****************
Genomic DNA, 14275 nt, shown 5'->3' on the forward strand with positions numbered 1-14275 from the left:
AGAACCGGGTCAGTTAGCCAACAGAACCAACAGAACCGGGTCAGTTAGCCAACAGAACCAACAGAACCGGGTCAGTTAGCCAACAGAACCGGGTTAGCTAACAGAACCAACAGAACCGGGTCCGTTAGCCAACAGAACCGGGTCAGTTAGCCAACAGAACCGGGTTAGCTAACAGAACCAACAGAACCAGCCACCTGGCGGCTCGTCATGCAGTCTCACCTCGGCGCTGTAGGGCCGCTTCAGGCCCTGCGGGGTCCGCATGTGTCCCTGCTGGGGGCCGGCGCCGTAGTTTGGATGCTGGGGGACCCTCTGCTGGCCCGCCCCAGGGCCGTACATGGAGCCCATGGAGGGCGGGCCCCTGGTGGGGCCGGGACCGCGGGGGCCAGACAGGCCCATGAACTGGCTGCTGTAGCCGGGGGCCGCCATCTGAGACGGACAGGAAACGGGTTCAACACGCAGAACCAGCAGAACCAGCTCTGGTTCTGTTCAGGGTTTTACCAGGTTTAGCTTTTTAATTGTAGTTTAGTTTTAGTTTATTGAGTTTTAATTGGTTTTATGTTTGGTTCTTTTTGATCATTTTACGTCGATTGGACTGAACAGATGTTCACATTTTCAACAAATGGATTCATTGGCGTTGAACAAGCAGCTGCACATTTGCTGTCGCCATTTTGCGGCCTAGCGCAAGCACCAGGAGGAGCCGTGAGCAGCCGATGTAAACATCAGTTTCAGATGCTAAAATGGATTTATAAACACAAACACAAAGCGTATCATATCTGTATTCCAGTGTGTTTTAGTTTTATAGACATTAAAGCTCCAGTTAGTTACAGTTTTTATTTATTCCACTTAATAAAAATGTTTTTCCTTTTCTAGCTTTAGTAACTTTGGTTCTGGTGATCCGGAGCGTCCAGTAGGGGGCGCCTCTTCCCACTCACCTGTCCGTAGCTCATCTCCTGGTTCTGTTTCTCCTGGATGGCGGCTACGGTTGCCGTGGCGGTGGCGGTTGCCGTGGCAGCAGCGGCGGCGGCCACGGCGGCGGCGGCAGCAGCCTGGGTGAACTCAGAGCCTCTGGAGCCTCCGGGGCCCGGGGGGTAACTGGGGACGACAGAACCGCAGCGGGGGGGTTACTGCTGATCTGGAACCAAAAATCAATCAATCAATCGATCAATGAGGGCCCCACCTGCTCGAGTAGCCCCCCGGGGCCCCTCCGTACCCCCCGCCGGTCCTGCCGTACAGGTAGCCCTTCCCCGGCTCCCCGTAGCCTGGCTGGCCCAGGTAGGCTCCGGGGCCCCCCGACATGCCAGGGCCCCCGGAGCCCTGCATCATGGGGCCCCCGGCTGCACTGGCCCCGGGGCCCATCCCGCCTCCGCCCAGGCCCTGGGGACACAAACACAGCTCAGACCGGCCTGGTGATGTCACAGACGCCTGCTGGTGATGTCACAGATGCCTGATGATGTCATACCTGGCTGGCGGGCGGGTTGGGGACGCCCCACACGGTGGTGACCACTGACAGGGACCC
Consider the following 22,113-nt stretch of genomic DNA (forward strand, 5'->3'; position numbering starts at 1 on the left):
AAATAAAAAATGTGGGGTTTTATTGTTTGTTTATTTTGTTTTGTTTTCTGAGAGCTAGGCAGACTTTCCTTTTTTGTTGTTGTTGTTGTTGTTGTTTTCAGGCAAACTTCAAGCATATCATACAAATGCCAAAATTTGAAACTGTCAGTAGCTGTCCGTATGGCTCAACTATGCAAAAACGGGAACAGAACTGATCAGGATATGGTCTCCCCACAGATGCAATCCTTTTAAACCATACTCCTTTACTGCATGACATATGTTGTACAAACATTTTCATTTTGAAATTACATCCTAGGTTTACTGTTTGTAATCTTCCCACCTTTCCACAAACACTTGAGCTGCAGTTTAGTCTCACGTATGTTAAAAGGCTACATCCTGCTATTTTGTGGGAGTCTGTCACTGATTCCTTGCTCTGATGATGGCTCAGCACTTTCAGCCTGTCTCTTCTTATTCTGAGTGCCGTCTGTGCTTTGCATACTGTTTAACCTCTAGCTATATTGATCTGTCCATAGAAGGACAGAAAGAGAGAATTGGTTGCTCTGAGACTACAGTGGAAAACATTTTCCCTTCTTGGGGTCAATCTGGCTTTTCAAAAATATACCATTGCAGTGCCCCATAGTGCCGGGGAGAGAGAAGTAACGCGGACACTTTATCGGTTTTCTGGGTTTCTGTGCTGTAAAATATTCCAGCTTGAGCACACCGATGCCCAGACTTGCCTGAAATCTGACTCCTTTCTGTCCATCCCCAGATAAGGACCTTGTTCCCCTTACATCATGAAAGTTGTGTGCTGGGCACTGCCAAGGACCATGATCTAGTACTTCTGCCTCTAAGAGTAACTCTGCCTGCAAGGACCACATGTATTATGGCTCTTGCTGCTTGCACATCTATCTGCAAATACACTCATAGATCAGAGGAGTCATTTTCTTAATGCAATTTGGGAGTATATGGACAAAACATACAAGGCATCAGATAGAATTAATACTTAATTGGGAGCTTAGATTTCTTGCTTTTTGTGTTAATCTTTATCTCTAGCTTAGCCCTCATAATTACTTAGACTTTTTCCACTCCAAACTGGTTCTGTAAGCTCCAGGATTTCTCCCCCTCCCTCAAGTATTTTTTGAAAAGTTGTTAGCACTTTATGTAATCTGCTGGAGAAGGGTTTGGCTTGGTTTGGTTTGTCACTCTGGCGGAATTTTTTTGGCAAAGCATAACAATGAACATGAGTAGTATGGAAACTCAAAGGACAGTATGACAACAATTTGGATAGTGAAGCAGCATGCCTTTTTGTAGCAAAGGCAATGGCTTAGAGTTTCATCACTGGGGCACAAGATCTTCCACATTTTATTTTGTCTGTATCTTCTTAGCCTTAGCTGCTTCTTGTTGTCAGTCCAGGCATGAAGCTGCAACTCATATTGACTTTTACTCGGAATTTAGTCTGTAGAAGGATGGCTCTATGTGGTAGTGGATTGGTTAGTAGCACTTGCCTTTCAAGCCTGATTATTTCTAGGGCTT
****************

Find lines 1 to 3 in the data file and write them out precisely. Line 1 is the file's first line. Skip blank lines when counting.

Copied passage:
Genomic DNA, 14275 nt, shown 5'->3' on the forward strand with positions numbered 1-14275 from the left:
AGAACCGGGTCAGTTAGCCAACAGAACCAACAGAACCGGGTCAGTTAGCCAACAGAACCAACAGAACCGGGTCAGTTAGCCAACAGAACCGGGTTAGCTAACAGAACCAACAGAACCGGGTCCGTTAGCCAACAGAACCGGGTCAGTTAGCCAACAGAACCGGGTTAGCTAACAGAACCAACAGAACCAGCCACCTGGCGGCTCGTCATGCAGTCTCACCTCGGCGCTGTAGGGCCGCTTCAGGCCCTGCGGGGTCCGCATGTGTCCCTGCTGGGGGCCGGCGCCGTAGTTTGGATGCTGGGGGACCCTCTGCTGGCCCGCCCCAGGGCCGTACATGGAGCCCATGGAGGGCGGGCCCCTGGTGGGGCCGGGACCGCGGGGGCCAGACAGGCCCATGAACTGGCTGCTGTAGCCGGGGGCCGCCATCTGAGACGGACAGGAAACGGGTTCAACACGCAGAACCAGCAGAACCAGCTCTGGTTCTGTTCAGGGTTTTACCAGGTTTAGCTTTTTAATTGTAGTTTAGTTTTAGTTTATTGAGTTTTAATTGGTTTTATGTTTGGTTCTTTTTGATCATTTTACGTCGATTGGACTGAACAGATGTTCACATTTTCAACAAATGGATTCATTGGCGTTGAACAAGCAGCTGCACATTTGCTGTCGCCATTTTGCGGCCTAGCGCAAGCACCAGGAGGAGCCGTGAGCAGCCGATGTAAACATCAGTTTCAGATGCTAAAATGGATTTATAAACACAAACACAAAGCGTATCATATCTGTATTCCAGTGTGTTTTAGTTTTATAGACATTAAAGCTCCAGTTAGTTACAGTTTTTATTTATTCCACTTAATAAAAATGTTTTTCCTTTTCTAGCTTTAGTAACTTTGGTTCTGGTGATCCGGAGCGTCCAGTAGGGGGCGCCTCTTCCCACTCACCTGTCCGTAGCTCATCTCCTGGTTCTGTTTCTCCTGGATGGCGGCTACGGTTGCCGTGGCGGTGGCGGTTGCCGTGGCAGCAGCGGCGGCGGCCACGGCGGCGGCGGCAGCAGCCTGGGTGAACTCAGAGCCTCTGGAGCCTCCGGGGCCCGGGGGGTAACTGGGGACGACAGAACCGCAGCGGGGGGGTTACTGCTGATCTGGAACCAAAAATCAATCAATCAATCGATCAATGAGGGCCCCACCTGCTCGAGTAGCCCCCCGGGGCCCCTCCGTACCCCCCGCCGGTCCTGCCGTACAGGTAGCCCTTCCCCGGCTCCCCGTAGCCTGGCTGGCCCAGGTAGGCTCCGGGGCCCCCCGACATGCCAGGGCCCCCGGAGCCCTGCATCATGGGGCCCCCGGCTGCACTGGCCCCGGGGCCCATCCCGCCTCCGCCCAGGCCCTGGGGACACAAACACAGCTCAGACCGGCCTGGTGATGTCACAGACGCCTGCTGGTGATGTCACAGATGCCTGATGATGTCATACCTGGCTGGCGGGCGGGTTGGGGACGCCCCACACGGTGGTGACCACTGACAGGGACCC
Consider the following 22,113-nt stretch of genomic DNA (forward strand, 5'->3'; position numbering starts at 1 on the left):